Electronics Arts (EA), a name that is divisive in the gamer community, always tries to create the next big trend in video games, and right now that’s a Netflix-like subscription model.
According to sites such as PC Aficionado and Games Industry, EA’s VP of investor relations, Chris Evenden, announced at the Deutsche Bank Technology Conference the company’s plan to make a new streaming platform.
“We’ve been building an infrastructure both from a product and a marketing perspective so we can move our slate across to new platforms, and we can move with our games across to new platforms as well,” stated Evenden. “So all of these things, we’ve been working on for five or more years now, actually. But I think it’s inevitable that the gaming entertainment world will move in much the same way that the music and video entertainment worlds have already moved, in the sense that people have moved from an ownership model to an access model. And you’ll see that in gaming, just as you’ve seen it with Spotify and Netflix in other media businesses…That infrastructure barrier is still there, but it’s shrinking very rapidly, and we think in the next couple years, you’ll see some major technological announcements that will prove to be commercially significant in the next three to five years.”
According to Evenden, EA’s streaming service would probably cost $9.99 a month and would preclude the need for a console or a computer, since, as he put it, “all you need locally is literally a smart TV.” This service sounds very similar to Sony’s PlayStation Now, a subscription streaming service that lets gamers stream from a large library of PlayStation 3 and PlayStation 4 games on either a PS4 or a Windows PC.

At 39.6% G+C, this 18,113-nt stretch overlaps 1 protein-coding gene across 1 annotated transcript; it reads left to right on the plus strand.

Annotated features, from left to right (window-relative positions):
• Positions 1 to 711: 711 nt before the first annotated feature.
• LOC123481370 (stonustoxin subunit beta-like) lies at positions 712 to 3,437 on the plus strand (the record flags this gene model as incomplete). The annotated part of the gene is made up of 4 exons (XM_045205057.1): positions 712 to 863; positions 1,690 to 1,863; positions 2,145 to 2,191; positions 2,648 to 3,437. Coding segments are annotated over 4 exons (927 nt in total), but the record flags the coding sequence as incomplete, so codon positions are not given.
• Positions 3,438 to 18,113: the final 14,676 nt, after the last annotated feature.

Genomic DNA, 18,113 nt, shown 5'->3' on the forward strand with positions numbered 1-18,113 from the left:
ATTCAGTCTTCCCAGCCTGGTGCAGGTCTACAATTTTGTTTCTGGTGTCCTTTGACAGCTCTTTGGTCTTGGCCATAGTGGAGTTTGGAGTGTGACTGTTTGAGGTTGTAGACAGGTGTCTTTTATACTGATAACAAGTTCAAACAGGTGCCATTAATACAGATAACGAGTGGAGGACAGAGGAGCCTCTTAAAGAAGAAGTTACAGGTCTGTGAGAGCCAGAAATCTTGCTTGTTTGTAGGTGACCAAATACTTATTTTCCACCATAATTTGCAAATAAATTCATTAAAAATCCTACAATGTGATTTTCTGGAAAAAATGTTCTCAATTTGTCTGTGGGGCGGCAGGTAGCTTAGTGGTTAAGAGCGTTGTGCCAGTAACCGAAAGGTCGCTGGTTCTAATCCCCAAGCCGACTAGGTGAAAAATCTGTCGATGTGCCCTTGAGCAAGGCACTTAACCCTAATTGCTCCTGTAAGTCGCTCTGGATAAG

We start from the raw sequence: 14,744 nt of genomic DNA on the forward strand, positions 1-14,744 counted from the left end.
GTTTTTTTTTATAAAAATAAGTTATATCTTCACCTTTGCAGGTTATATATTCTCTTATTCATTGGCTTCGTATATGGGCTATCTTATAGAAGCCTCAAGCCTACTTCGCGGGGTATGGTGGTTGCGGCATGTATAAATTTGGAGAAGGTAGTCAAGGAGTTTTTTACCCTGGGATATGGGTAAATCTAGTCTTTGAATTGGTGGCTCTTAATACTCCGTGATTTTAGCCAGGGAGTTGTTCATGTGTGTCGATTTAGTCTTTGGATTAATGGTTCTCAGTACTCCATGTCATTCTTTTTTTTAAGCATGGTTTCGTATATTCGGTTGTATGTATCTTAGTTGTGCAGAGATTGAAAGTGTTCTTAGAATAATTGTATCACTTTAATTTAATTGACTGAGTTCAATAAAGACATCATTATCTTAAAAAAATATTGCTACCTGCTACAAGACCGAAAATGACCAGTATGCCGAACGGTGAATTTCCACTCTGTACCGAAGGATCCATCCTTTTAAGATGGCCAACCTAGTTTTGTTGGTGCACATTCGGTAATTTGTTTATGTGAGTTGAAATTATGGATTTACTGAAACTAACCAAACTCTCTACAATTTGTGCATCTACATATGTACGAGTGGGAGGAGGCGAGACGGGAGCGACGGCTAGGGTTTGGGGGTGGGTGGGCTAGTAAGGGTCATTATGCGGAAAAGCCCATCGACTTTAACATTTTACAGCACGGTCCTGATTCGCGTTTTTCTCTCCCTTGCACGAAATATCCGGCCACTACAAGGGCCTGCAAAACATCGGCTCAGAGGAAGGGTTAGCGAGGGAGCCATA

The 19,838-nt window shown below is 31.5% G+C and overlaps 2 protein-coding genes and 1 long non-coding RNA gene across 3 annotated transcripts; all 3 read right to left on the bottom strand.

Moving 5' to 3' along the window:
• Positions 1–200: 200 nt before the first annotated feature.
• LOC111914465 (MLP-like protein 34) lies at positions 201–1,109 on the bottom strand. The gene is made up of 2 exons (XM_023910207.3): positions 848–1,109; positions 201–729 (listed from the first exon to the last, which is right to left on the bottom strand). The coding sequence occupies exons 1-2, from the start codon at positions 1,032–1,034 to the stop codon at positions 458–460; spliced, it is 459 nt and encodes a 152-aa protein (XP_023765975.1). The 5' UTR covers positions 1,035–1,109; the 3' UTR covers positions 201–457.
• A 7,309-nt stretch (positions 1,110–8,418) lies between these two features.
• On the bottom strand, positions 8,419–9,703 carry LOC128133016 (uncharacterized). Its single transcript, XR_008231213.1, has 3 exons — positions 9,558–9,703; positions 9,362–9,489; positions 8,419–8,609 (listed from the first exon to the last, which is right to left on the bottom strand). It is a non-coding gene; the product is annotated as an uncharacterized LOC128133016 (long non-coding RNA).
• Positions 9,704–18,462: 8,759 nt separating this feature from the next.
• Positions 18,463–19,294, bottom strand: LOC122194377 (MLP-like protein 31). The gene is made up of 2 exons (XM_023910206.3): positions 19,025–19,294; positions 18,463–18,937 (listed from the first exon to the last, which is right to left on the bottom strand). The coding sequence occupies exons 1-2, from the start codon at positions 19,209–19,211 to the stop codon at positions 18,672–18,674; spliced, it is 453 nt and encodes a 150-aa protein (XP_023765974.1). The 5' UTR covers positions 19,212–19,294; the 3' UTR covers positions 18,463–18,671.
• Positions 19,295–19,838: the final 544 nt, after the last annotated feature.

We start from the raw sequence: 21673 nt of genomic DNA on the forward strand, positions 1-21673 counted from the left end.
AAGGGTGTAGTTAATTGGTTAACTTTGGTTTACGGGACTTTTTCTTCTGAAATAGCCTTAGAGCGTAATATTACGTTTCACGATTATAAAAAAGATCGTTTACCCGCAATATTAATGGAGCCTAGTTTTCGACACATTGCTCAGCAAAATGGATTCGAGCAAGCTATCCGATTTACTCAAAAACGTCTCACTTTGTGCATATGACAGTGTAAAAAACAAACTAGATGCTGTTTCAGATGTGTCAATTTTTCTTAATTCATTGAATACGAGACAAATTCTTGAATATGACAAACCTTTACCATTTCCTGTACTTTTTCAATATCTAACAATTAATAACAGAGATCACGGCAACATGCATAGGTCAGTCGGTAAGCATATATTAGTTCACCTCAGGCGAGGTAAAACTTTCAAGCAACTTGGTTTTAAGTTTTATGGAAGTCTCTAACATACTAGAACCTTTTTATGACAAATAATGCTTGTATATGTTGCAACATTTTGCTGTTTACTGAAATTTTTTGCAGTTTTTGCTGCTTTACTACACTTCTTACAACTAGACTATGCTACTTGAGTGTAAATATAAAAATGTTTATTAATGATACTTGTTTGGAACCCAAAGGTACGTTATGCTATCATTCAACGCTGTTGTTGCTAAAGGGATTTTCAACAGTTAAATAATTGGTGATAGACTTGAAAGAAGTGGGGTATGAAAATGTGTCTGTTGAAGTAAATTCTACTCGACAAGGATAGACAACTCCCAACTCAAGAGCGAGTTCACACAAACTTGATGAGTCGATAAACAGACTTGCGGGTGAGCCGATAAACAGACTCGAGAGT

While EA’s plans are good in theory, we know very little about the service. Just as PlayStation Now lets gamers who don’t own a PS3 or 4 enjoy PlayStation exclusives such as Ratchet & Clank, EA’s subscription service could allow audiences who can’t afford gaming consoles or PCs to experience games such as Dead Space and Jade Empire. However, several burning questions remain that could make or break EA’s plans. Will the company provide games from its large and extensive library or just limit the selection to more recent titles? Do users need to buy a special “EA controller” to play these games on the smart TV? Will players need to pay extra subscription fees to participate in multiplayer matches? Until EA answers these questions, I will remain highly skeptical of the service and its viability.